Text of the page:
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The effects of nicotine and methylphenidate on abnormal behaviors in reelin deficient mice: potential animal models for neurodevelopmental disorders.

UNCG Author/Contributor (non-UNCG co-authors, if there are any, appear on document)
Pamela Ladrow, Lecturer (Creator)
Institution
The University of North Carolina at Greensboro (UNCG )
Web Site: http://library.uncg.edu/
Advisor
Walter Salinger

Abstract: Behavioral abnormalities exhibited by reelin deficient mice may model behavioral deficit characteristics that are associated with schizophrenia, bipolar disorder, autism, and/or attention deficit hyperactivity disorder (ADHD). To expand upon the behavioral phenotype of reelin deficient mice, the effects of methylphenidate (MPH) and nicotine (NIC) were evaluated on specific behaviors in homozygous (rl/rl, 100% deficient), heterozygous (+/rl, 50% deficient), and wild-type (+/+, 0% deficient) mice to determine if drugs would differentially influence behavior depending on level of reelin deficiency, and to determine if responses to drug treatments modeled effects that would be predicted, assuming mice modeled impairments associated with schizophrenia, bipolar disorder, autism, or ADHD. In addition, NIC and saccharin vehicle (S-VEH) intake levels were measured to determine if mice self-administer NIC differently depending on genotype. A non-linear gene dosage effect of NIC, but not MPH, was observed in prepulse inhibition (PPI), such that NIC improved PPI in +/+ and rl/rl mice, while NIC tended to reduce abnormally elevated startle response and PPI in +/rl mice. During NIC self-administration trials, +/rl mice decreased NIC intake when concentration of NIC increased to 60 mg/kg/BW, while rl/rl mice tended to increase NIC intake with increased NIC concentration. Moreover, +/rl and rl/rl mice exhibited elevated levels of S-VEH intake, and rl/rl mice exhibited an intensified fluid dispenser side bias compared to +/+ mice. In tests of social interaction, rl/rl mice displayed impaired social recognition. In addition, NIC +/rl mice exhibited increased social behavior, while NIC rl/rl mice displayed decreased social behavior. In the passive avoidance (PA) test, all genotypes demonstrated the ability to withhold a response--which is a measure executive functioning--and rl/rl mice demonstrated enhanced performance. In addition, MPH produced enhanced performance in +/rl mice and rl/rl compared to VEH condition. Thus, behavioral outcomes and pharmacological responses in the present study expand upon profiles of +/rl and rl/rl mice, offer guidance about which behaviors across and/or within diagnostic categories may be most profitably modeled by behavioral features of these mice, and may provide insight into underlying neurobiological pathology associated with altered cholinergic and dopaminergic pathways as a consequence of disrupted reelin production.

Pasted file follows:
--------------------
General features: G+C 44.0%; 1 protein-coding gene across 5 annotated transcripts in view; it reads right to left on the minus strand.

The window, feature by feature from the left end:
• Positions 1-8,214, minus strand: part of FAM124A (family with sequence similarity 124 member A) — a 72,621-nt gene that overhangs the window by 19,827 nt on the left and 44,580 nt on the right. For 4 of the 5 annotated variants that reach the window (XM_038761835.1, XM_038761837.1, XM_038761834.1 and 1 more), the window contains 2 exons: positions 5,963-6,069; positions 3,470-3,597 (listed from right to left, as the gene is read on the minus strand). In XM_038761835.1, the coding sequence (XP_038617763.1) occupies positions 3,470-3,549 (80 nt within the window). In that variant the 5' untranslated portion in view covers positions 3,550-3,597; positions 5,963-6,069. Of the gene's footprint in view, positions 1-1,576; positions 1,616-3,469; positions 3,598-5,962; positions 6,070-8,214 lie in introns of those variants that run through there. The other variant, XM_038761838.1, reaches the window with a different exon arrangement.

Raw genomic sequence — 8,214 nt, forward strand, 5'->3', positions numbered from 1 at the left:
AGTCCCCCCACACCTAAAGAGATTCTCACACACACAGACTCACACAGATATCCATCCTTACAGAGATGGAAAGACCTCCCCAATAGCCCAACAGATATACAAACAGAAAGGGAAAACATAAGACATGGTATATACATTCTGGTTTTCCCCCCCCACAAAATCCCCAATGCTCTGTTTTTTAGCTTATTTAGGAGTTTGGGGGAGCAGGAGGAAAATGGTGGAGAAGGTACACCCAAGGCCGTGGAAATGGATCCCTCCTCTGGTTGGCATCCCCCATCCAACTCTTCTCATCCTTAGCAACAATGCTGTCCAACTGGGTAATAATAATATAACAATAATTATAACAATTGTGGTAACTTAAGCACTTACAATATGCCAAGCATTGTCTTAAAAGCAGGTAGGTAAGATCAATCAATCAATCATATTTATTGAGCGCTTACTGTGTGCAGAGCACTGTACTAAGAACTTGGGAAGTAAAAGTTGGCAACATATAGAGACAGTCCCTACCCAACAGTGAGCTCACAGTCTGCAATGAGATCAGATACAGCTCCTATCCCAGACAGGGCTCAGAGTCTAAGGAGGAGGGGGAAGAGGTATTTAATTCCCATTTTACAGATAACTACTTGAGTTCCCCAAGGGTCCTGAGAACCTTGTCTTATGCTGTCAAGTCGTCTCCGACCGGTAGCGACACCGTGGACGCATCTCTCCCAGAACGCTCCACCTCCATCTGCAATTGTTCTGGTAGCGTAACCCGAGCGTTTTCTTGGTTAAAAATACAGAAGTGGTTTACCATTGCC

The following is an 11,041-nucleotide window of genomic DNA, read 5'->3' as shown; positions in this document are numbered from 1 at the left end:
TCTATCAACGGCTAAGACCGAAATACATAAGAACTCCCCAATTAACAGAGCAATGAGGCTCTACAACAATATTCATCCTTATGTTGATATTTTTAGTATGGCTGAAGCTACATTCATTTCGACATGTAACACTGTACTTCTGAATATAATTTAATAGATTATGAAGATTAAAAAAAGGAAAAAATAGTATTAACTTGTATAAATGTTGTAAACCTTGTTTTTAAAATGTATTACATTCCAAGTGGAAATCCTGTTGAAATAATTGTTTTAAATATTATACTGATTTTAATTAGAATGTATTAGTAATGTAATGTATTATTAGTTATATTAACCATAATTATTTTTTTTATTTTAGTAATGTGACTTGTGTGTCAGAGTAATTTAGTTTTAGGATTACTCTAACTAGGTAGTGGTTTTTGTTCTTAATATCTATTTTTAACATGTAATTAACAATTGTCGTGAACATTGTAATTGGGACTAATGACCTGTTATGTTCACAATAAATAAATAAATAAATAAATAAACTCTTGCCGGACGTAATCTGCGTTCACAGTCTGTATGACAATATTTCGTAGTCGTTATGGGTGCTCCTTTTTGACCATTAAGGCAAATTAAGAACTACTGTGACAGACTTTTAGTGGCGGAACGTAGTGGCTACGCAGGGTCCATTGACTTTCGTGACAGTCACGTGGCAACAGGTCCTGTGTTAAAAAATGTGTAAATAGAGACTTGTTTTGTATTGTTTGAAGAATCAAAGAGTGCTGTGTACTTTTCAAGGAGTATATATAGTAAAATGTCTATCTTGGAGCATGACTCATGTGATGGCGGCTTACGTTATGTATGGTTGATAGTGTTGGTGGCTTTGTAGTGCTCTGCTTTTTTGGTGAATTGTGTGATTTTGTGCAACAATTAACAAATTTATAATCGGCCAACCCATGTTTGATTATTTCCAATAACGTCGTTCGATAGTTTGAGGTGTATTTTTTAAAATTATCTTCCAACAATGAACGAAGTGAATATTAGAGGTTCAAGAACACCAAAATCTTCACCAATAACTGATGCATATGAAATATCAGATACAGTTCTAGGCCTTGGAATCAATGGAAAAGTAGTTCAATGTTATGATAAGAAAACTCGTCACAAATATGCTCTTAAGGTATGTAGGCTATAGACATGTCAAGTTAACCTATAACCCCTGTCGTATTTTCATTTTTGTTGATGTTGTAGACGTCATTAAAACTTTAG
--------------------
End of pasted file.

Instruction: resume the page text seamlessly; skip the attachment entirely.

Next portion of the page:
Additional Information

Publication
Dissertation
Language: English
Date: 2009
Keywords
Autism, Methylphenidate, Neurodevelopmental, Nicotine, Reelin, Schizophrenia
Subjects
Brain $x Diseases $x Pathogenesis.
Cognition disorders $x Research.
Affective disorders $x Research.
Nicotine.
Methylphenidate.